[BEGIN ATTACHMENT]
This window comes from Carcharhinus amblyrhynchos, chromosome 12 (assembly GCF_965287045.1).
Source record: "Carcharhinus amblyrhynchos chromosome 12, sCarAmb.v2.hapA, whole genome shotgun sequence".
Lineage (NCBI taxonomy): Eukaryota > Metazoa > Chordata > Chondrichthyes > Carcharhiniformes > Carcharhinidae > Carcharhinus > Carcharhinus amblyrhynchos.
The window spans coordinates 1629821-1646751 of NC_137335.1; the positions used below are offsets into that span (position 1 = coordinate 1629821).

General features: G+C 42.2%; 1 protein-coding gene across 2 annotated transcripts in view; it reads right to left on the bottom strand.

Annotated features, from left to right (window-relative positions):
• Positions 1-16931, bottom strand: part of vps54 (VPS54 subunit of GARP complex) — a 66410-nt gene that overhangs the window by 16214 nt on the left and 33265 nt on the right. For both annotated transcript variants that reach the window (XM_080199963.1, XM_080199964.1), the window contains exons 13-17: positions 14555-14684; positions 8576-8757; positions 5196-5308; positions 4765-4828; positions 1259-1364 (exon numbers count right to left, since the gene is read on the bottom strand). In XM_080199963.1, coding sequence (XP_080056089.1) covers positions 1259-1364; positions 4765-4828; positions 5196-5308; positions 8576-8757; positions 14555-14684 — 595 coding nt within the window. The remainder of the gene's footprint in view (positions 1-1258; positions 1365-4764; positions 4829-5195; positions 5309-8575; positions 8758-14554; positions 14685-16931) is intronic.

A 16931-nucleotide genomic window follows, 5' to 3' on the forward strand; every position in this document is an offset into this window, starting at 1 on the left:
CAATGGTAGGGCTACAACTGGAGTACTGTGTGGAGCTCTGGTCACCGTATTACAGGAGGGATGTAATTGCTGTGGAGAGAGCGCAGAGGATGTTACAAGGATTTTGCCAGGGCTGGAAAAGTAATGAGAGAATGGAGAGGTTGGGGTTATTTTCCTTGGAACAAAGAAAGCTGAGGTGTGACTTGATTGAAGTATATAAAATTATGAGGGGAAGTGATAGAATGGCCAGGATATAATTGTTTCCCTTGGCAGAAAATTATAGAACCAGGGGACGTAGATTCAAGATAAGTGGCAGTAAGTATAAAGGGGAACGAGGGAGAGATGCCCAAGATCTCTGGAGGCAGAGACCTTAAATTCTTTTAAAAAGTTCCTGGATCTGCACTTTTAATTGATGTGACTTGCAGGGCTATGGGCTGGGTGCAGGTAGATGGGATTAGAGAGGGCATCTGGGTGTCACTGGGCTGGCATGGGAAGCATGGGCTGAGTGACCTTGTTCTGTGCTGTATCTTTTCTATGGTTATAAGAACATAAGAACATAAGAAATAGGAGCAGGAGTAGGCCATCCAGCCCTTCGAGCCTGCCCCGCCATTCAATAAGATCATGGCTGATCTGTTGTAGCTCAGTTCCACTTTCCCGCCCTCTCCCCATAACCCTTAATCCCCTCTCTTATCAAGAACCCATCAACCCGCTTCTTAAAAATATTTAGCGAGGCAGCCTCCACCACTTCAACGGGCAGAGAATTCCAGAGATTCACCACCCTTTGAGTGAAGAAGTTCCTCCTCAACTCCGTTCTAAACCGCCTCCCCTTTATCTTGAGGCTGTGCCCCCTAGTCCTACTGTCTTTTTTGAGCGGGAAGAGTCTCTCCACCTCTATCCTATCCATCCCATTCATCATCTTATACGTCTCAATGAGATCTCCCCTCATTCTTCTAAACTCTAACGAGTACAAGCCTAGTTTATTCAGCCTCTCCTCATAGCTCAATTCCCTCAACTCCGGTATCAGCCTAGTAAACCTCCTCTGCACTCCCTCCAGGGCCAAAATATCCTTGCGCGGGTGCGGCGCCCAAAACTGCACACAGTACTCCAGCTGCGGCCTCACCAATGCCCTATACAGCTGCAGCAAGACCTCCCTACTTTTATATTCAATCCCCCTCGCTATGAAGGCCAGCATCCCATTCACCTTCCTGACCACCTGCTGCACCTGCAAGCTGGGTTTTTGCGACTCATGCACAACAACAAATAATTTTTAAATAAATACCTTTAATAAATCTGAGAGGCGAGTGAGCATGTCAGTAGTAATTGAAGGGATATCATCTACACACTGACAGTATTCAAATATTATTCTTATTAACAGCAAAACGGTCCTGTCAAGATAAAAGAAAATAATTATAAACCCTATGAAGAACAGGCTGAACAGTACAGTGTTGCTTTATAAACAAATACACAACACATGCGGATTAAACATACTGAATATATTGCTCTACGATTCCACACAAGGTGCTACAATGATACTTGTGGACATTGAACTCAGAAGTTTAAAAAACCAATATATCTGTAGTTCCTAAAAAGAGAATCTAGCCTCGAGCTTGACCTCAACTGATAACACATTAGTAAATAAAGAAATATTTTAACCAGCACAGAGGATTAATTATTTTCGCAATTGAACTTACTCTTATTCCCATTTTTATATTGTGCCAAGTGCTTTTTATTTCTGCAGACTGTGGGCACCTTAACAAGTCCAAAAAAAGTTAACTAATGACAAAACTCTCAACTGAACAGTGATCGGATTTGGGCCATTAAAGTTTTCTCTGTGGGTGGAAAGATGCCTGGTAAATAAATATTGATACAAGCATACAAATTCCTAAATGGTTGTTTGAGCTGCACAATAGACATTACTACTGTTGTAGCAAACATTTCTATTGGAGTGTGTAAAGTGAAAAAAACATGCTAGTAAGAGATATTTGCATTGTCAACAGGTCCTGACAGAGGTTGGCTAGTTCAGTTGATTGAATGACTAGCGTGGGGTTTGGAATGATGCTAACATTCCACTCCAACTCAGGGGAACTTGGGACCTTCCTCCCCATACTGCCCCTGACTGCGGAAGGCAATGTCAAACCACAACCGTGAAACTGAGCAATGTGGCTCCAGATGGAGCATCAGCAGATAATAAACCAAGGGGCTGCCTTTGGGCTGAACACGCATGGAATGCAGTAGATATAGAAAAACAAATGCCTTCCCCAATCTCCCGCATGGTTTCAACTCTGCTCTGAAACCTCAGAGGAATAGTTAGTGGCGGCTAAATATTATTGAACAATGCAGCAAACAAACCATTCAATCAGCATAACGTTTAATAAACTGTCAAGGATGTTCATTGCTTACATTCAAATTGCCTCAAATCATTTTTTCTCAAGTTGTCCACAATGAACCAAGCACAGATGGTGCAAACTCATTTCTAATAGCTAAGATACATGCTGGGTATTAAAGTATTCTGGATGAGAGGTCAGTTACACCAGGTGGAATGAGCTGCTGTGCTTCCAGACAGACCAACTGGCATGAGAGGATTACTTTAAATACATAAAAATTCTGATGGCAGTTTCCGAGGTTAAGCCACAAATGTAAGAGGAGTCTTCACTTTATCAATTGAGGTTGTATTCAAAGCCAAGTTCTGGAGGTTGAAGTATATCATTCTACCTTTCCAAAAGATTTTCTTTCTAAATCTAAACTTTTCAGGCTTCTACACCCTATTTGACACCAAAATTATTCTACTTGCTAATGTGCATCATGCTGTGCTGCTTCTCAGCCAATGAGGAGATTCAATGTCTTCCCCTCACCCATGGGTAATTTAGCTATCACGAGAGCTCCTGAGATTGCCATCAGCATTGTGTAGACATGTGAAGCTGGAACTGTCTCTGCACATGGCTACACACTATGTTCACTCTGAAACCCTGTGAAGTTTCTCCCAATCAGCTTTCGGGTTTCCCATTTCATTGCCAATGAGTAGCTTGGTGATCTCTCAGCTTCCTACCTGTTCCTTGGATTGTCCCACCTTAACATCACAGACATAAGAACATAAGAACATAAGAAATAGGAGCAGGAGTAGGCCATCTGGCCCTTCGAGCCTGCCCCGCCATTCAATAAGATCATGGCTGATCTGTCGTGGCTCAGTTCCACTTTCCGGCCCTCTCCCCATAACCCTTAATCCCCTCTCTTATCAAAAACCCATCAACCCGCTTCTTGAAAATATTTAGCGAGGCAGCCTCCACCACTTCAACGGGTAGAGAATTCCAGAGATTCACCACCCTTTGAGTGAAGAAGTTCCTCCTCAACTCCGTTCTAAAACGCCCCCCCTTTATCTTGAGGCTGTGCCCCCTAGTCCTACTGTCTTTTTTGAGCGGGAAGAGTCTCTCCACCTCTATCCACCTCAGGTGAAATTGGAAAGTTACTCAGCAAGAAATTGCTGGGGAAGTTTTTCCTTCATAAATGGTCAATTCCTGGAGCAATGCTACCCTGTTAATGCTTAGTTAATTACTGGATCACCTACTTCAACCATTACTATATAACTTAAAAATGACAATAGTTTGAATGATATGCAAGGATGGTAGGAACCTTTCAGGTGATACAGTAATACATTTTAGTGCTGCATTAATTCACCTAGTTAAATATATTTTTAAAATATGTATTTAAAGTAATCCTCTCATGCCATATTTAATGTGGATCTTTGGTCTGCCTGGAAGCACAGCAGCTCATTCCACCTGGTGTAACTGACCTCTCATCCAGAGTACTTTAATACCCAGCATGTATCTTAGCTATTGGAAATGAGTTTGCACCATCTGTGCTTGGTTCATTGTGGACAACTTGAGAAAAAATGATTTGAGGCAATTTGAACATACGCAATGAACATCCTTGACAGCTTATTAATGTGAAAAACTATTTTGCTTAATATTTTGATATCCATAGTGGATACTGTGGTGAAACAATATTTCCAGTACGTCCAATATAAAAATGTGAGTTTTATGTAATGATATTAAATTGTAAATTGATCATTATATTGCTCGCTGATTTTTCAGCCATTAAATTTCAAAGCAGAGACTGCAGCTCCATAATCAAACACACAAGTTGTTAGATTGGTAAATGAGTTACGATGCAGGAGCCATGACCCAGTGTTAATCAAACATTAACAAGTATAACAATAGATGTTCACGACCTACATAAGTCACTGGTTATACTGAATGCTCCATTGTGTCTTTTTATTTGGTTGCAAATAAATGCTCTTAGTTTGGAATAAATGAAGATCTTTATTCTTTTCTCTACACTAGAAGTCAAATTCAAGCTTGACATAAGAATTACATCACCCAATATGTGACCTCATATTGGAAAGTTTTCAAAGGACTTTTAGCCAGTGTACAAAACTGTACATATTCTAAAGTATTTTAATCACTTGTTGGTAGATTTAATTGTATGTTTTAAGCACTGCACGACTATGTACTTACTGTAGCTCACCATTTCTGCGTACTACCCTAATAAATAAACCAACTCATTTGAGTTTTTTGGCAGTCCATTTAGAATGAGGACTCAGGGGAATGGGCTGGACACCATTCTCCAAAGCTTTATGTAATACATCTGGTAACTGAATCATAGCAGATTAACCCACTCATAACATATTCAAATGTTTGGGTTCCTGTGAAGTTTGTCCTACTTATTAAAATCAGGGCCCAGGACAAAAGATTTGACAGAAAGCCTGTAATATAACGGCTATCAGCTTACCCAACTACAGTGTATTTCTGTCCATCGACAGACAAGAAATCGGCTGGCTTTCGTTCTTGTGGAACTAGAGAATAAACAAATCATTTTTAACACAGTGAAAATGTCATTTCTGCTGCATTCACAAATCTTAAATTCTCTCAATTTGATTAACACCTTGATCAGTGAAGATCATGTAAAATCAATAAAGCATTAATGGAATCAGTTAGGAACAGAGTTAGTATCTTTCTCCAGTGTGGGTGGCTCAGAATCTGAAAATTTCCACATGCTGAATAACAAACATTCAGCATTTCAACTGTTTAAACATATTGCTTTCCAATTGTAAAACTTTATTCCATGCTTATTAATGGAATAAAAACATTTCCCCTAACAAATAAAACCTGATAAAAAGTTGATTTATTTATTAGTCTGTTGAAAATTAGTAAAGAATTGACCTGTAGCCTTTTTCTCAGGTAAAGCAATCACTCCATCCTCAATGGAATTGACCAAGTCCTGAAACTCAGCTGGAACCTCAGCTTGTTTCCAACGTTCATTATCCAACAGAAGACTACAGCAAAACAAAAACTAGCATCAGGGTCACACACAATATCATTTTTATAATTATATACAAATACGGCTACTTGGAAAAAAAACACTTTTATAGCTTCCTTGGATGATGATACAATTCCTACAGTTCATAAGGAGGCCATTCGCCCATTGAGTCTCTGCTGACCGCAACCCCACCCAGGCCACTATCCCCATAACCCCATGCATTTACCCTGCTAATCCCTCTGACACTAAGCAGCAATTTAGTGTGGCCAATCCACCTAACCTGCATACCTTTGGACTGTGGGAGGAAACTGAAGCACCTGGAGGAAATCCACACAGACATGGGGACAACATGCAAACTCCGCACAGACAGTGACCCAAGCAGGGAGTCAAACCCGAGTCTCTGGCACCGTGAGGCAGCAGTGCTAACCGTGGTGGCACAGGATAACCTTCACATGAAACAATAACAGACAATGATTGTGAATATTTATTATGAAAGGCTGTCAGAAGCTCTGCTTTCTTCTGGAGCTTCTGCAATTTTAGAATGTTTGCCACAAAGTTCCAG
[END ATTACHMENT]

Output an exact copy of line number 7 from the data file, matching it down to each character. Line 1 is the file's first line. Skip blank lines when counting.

• Positions 1-16931, bottom strand: part of vps54 (VPS54 subunit of GARP complex) — a 66410-nt gene that overhangs the window by 16214 nt on the left and 33265 nt on the right. For both annotated transcript variants that reach the window (XM_080199963.1, XM_080199964.1), the window contains exons 13-17: positions 14555-14684; positions 8576-8757; positions 5196-5308; positions 4765-4828; positions 1259-1364 (exon numbers count right to left, since the gene is read on the bottom strand). In XM_080199963.1, coding sequence (XP_080056089.1) covers positions 1259-1364; positions 4765-4828; positions 5196-5308; positions 8576-8757; positions 14555-14684 — 595 coding nt within the window. The remainder of the gene's footprint in view (positions 1-1258; positions 1365-4764; positions 4829-5195; positions 5309-8575; positions 8758-14554; positions 14685-16931) is intronic.